The real problem is not senior scrutineers, but junior scrutineers just starting out. I was passing the time of day one day with the senior scrutineer while one of his juniors attacked the car with all his might. He grabbed the fuel tank brackets and tried to pull the tank out the car. At that point, the senior scrutineer looked round and commented "you'll never pull that out". The junior then let the tank brackets go to find the paint applied the day before hadn't dried fully, want light battleship gray hands?

As for the mini you scrutineered, the owner obviously had similar discussion skills to Colin "Mad Dan" Grewer. When mechanicing at a rallycross, we had fitted a bag tank as required for International events at great expense, at least not mine. While waiting in the queue, we noticed Colin and his Volvo and wondered how he had dealt with the bag tank/ international cage regulations. Colin was not a man noted for squandering his money on his car. His bag tank turned out to be a plastic canister pushed into a plastic bucket and held in place by bungees. After the scrutineer recovered and refused to pass it, Colin then demanded to know the BS spec required for the tank. When the scrut couldn't produce this, Colin then asked how he knew the tank didn't comply. So the scrut then sets about the cage requirements and asks where the cage is. "Its a Volvo and the cage comes built in, did you not know that?" and so Colin competes in the event.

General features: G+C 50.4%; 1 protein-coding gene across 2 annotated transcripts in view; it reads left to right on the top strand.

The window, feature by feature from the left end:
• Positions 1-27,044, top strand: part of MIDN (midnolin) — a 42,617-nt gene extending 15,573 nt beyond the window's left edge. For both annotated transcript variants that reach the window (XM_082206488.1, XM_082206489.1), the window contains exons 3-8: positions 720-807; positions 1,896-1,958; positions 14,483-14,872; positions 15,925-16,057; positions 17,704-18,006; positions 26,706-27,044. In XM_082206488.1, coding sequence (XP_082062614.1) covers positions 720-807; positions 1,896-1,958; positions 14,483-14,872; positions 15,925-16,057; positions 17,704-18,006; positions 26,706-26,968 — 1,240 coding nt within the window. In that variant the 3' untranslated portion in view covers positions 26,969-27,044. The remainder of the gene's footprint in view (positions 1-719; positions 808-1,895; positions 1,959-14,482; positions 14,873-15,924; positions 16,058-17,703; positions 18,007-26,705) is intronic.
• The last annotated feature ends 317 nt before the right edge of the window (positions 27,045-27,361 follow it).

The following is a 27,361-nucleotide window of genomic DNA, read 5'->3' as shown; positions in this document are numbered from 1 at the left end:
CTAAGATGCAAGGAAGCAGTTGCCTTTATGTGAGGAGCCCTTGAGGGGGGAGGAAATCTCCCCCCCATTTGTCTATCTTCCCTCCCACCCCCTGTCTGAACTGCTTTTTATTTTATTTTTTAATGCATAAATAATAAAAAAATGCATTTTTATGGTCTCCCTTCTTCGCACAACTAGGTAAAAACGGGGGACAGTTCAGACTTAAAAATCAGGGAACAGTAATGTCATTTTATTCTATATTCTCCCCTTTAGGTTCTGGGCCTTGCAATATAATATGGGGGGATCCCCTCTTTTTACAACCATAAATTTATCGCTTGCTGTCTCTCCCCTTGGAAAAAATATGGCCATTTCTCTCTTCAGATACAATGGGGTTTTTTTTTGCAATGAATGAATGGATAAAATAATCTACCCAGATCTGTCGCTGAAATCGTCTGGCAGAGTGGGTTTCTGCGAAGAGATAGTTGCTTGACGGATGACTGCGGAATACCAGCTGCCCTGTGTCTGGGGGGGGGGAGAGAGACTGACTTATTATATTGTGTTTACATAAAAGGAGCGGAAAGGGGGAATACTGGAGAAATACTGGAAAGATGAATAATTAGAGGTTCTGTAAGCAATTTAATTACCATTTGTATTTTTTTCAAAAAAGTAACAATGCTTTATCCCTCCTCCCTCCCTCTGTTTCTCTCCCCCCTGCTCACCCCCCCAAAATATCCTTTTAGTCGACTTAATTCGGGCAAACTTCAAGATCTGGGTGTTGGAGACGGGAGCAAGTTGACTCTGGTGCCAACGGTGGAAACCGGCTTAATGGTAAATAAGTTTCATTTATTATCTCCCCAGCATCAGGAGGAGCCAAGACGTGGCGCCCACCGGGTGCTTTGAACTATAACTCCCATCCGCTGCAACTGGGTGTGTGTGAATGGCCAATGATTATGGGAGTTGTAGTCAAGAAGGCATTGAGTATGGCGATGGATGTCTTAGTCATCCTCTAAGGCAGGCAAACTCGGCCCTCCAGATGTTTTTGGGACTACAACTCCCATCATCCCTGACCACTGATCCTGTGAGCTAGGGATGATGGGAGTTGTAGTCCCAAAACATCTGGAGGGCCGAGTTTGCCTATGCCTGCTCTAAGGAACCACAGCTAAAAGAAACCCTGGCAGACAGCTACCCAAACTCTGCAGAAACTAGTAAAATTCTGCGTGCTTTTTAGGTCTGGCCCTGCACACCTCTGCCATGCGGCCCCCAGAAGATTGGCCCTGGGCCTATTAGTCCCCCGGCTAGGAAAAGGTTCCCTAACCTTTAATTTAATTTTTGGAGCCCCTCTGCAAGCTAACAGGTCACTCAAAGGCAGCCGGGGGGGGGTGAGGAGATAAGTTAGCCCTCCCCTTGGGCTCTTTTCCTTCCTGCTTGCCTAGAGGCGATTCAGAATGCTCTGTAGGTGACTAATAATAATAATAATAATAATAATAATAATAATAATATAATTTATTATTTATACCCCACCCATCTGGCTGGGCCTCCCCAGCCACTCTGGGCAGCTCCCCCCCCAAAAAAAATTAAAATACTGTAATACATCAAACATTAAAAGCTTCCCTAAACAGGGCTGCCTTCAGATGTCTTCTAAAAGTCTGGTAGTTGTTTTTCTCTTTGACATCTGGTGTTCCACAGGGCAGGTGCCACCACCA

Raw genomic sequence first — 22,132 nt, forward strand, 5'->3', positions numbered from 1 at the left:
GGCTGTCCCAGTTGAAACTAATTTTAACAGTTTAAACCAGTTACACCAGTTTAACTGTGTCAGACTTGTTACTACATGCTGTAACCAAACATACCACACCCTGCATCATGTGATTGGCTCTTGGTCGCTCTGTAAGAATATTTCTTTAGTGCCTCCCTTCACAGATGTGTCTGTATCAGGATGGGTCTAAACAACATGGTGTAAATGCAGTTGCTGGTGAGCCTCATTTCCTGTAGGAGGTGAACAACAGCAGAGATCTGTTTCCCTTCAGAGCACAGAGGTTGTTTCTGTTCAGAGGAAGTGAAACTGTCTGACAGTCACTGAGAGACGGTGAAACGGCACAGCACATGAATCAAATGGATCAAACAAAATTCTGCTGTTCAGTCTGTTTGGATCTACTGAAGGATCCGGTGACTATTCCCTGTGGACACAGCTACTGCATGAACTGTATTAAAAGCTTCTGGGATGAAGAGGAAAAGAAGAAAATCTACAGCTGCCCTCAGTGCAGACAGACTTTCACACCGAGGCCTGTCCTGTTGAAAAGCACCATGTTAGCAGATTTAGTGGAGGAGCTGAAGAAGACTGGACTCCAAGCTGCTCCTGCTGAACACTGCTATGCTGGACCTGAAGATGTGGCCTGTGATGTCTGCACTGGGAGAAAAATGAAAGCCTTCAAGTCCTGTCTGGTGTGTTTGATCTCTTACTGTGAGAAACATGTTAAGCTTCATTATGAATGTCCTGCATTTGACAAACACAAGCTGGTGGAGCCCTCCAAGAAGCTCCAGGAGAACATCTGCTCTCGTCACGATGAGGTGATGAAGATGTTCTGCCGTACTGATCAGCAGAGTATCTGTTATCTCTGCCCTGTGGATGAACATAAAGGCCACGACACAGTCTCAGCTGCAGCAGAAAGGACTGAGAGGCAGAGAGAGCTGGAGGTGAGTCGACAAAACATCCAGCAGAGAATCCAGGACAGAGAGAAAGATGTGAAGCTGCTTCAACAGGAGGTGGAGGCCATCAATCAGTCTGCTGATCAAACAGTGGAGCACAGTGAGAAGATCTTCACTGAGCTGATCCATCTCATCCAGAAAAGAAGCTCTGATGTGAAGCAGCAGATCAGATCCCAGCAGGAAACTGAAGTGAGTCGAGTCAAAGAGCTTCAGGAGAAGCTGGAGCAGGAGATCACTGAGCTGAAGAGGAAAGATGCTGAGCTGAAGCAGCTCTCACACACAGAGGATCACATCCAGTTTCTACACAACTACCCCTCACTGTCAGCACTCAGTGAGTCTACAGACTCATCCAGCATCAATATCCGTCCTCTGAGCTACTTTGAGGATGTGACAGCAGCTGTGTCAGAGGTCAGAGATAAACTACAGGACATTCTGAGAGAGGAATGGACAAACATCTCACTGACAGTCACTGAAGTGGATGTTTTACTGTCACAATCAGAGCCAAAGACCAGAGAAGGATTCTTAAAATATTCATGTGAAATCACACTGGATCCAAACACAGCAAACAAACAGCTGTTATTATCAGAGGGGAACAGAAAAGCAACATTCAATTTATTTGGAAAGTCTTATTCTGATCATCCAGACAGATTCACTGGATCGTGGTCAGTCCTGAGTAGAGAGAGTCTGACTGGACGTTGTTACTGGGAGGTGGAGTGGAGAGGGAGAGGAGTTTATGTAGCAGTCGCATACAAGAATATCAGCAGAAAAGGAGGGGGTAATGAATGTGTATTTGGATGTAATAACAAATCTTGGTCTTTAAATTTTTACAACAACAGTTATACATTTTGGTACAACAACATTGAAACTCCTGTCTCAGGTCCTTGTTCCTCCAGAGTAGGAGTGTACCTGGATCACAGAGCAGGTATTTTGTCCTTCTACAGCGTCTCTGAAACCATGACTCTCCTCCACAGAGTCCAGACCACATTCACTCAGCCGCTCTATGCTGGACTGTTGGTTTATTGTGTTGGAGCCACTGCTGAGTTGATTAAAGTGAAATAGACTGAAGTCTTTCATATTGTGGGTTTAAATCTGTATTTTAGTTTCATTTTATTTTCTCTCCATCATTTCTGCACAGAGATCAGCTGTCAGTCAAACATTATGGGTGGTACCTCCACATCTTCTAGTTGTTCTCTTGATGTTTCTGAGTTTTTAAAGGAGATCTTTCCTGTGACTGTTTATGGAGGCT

#23 BRG

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Posted 06 December 2004 - 10:48

Originally posted by Andrew Fellowes
Zolder, 197ish.

didn't get beyond the usual "Good Morning' when the scrutineer, with the biggest smile you have seen, let out a "Magnifique" and we that we were on our way! .